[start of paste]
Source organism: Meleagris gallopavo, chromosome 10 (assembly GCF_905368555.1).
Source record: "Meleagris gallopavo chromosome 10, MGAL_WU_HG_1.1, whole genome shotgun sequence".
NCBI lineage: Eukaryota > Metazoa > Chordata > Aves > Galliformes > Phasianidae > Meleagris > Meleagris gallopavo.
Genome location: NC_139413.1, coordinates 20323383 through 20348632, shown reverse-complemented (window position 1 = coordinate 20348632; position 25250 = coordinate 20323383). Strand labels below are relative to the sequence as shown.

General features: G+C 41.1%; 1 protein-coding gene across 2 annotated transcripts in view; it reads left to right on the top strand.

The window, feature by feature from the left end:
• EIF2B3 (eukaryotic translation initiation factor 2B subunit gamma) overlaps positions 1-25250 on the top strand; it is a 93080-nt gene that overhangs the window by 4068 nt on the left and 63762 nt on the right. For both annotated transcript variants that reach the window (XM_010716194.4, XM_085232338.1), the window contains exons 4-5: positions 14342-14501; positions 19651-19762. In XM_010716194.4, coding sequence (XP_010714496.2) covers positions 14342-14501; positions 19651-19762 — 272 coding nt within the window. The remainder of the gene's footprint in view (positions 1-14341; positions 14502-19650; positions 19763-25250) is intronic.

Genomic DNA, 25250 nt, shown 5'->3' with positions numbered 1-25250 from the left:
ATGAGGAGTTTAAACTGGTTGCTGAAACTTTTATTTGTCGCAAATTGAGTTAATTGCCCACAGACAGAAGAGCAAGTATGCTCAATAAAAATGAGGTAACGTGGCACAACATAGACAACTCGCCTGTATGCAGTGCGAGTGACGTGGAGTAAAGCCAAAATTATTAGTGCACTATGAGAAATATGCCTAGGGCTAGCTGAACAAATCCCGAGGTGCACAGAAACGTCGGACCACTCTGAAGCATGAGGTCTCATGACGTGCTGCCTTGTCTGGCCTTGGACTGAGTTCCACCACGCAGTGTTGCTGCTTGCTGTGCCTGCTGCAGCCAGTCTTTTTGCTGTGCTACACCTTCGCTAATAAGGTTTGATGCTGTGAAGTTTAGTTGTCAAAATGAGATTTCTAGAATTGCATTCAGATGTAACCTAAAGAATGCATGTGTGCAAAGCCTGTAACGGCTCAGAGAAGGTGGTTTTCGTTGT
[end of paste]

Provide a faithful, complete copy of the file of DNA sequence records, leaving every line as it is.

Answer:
Source organism: Meleagris gallopavo, chromosome 10 (assembly GCF_905368555.1).
Source record: "Meleagris gallopavo chromosome 10, MGAL_WU_HG_1.1, whole genome shotgun sequence".
NCBI lineage: Eukaryota > Metazoa > Chordata > Aves > Galliformes > Phasianidae > Meleagris > Meleagris gallopavo.
Genome location: NC_139413.1, coordinates 20323383 through 20348632, shown reverse-complemented (window position 1 = coordinate 20348632; position 25250 = coordinate 20323383). Strand labels below are relative to the sequence as shown.

General features: G+C 41.1%; 1 protein-coding gene across 2 annotated transcripts in view; it reads left to right on the top strand.

The window, feature by feature from the left end:
• EIF2B3 (eukaryotic translation initiation factor 2B subunit gamma) overlaps positions 1-25250 on the top strand; it is a 93080-nt gene that overhangs the window by 4068 nt on the left and 63762 nt on the right. For both annotated transcript variants that reach the window (XM_010716194.4, XM_085232338.1), the window contains exons 4-5: positions 14342-14501; positions 19651-19762. In XM_010716194.4, coding sequence (XP_010714496.2) covers positions 14342-14501; positions 19651-19762 — 272 coding nt within the window. The remainder of the gene's footprint in view (positions 1-14341; positions 14502-19650; positions 19763-25250) is intronic.

Genomic DNA, 25250 nt, shown 5'->3' with positions numbered 1-25250 from the left:
ATGAGGAGTTTAAACTGGTTGCTGAAACTTTTATTTGTCGCAAATTGAGTTAATTGCCCACAGACAGAAGAGCAAGTATGCTCAATAAAAATGAGGTAACGTGGCACAACATAGACAACTCGCCTGTATGCAGTGCGAGTGACGTGGAGTAAAGCCAAAATTATTAGTGCACTATGAGAAATATGCCTAGGGCTAGCTGAACAAATCCCGAGGTGCACAGAAACGTCGGACCACTCTGAAGCATGAGGTCTCATGACGTGCTGCCTTGTCTGGCCTTGGACTGAGTTCCACCACGCAGTGTTGCTGCTTGCTGTGCCTGCTGCAGCCAGTCTTTTTGCTGTGCTACACCTTCGCTAATAAGGTTTGATGCTGTGAAGTTTAGTTGTCAAAATGAGATTTCTAGAATTGCATTCAGATGTAACCTAAAGAATGCATGTGTGCAAAGCCTGTAACGGCTCAGAGAAGGTGGTTTTCGTTGT